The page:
MBA Distance Learning
EdTech: Mooc Platforms Force B-Schools To Embrace Blended Online/Campus Learning
Decades’ old institutions try to stay relevant in hyper-connected world
Digital disruptor: Lynda.com
In biz ed, the New Year brings fresh obstacles for the decades’ old institutions trying to stay relevant in a hyper-connected educational landscape.
Further disruption beckons for even the world’s top business schools, who face a cocktail of threats from online challengers like Lynda.com, whose whizzy tech platforms are snatching students away from traditional degree programs.
The rise of online learning has b-school bosses vexed and excited in equal measure.
Alison Davis-Blake, dean of the Michigan Ross School of Business, says the leading US institution has to “be responsive to where the market is going”. “We will continue to see every single player using technology,” she says.
Yuan Ding, dean of China Europe International Business School, says: “There will be gradual changes and challenges over the next five-10 years.” These include “increasing online modules” and even consulting firms offering their own business management training.
A growing number of business school students are, because of the cost and time commitment, shunning the traditional two-year MBA — the flagship b-school degree — and other campus-based courses. Instead, they are flocking to online and blended digital/campus equivalents.
“Without question, blended learning is an essential adaptation for business schools,” Susan Cates, executive director of the online MBA at Kenan–Flagler Business School, says.
The growth of applications to online MBAs has outstripped some traditional formats of the degree, according a recent survey by the Graduate Management Admissions Council.
Ratul Banerjee, who took HBX CORe, Harvard Business School’s much-hyped online learning initiative, says: “It's one of the best platforms I’ve ever seen. It lets you connect with peers in your cohort through the online system, making the learning collaborative.”
Capitalizing on the disruption are the purveyors of Moocs, or massive open online courses, which have evolved into full-fat degree providers. “We’ve made significant progress in just the past year,” says Julia Stiglitz, director of business development at Coursera.
The online learning company’s Specializations — certificated courses — have helped the site expand to 17 million users. Among the most popular are in data science, digital marketing and entrepreneurship.
These disruptive start-ups have contributed to a mass shift in the education scene.
Tech is uprooting the traditional lecture-based model. “Business education is transitioning to a hybrid business model where ‘all-you-can-learn’ digital offerings will coexist with highly-customized, sophisticated, residential course deliveries,” says Ivan Bofarull, director of the Global Intelligence Office at ESADE Business School.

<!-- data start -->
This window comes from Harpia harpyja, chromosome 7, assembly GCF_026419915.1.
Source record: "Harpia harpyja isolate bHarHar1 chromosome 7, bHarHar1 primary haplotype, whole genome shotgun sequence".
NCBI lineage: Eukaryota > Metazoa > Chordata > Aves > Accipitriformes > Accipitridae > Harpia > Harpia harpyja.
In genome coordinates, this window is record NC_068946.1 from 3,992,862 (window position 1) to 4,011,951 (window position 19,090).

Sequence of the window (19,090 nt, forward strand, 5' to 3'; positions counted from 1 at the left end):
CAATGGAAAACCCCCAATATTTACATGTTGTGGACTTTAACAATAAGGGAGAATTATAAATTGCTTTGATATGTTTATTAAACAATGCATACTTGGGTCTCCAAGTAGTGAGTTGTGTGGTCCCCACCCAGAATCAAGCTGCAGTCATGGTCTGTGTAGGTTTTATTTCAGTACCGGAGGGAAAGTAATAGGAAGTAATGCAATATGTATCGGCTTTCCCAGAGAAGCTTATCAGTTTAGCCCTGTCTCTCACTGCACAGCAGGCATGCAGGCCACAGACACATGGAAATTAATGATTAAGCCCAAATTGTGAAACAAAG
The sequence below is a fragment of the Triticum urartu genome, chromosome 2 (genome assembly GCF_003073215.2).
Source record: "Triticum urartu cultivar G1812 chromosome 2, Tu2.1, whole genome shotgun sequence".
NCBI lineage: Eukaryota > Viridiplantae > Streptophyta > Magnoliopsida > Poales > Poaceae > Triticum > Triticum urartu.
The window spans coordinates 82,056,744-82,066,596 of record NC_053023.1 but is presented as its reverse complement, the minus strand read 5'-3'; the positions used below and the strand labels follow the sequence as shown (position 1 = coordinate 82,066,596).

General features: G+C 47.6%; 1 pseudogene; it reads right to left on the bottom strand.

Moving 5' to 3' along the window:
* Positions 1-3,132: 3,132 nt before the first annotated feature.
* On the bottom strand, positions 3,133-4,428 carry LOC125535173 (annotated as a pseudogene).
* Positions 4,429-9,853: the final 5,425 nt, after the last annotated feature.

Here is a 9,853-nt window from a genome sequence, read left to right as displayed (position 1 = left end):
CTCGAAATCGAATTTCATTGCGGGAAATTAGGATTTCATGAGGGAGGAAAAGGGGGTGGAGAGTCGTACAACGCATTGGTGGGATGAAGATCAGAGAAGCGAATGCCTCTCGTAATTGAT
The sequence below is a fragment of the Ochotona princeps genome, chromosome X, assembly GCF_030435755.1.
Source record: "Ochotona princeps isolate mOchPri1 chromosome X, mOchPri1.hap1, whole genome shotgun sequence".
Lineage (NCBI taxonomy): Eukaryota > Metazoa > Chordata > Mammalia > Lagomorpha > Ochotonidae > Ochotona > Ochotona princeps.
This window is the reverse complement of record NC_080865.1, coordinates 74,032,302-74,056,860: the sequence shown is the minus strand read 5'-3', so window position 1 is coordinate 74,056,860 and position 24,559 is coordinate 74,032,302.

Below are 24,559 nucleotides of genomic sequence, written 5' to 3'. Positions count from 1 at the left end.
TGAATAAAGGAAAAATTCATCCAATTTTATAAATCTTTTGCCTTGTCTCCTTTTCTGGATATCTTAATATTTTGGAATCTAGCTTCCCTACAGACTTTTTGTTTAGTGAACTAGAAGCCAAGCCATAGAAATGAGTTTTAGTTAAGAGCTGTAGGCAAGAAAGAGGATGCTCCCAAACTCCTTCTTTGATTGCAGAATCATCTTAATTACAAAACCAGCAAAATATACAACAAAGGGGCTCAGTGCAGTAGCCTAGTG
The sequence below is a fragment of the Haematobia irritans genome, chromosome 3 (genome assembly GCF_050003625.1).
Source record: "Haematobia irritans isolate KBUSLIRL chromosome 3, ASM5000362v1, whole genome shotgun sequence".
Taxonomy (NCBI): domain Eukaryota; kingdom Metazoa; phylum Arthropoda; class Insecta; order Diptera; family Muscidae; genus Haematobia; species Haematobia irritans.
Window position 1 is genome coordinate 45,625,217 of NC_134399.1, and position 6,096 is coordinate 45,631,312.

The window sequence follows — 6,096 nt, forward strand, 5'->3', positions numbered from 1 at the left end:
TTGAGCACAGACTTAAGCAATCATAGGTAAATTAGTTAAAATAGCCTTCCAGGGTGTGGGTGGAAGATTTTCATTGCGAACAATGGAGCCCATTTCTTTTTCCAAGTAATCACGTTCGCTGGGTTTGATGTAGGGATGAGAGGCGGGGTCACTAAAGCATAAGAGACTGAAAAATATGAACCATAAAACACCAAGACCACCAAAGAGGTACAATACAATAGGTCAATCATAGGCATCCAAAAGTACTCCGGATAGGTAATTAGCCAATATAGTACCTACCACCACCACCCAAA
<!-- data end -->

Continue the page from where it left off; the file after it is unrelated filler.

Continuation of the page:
Tuition based universities are now giving away their content online — and for free. Stanford’s free courses on machine learning have enrolled more than 100,000 students. The trend mirrors the “freemium model” used successfully by businesses such as LinkedIn and Dropbox. Schools, particularly ones with brand recognition like Yale, believe it will allow them to capture larger, global audiences.
But this model has opened the floodgates to dozens of online learning companies that offer free content, but also paid-for programs that are careers-focused.
Udacity has been among the most successful in this realm. It’s “Nanodegree” programs are backed by Google, Facebook, and Amazon. “For us, helping people learn so they can advance their careers is the cornerstone of online education,” says Vish Makhijani, Udacity’s chief operating officer.
But can moneyed Silicon Valley start-ups really compete with Harvard, Stanford, or MIT?
Competition is rife for business schools but many insiders say their superior brands cannot be matched by digital upstarts. “People who have thought more about this than I have had said, yes, there is some threat to the traditional university model,” admits Anne Trumbore, director of Wharton’s online learning platform.
But she adds: “I don’t think anything is ever going to replace sitting in the classroom with an instructor physically present.”
Some believe that there is no substitute for classroom based learning. Yet most agree that a hybrid model, blending bricks and clicks, is now key to attracting busy young managers.
“Blended learning enhances the student experience,” says Phil Powell, chair of the online MBA at Indiana’s Kelley School of Business.
“An online program provides that flexibility for employees,” he adds, allowing them to balance work, family and other commitments.
For biz ed, 2016 — and beyond — could be a year of continued disruptive innovation. “We will see a lot of innovation in delivery models and program features over the next five to 10 years,” says William Lamb, dean of Babson College. But will schools move fast enough to avoid irrelevance?
Watch this space.
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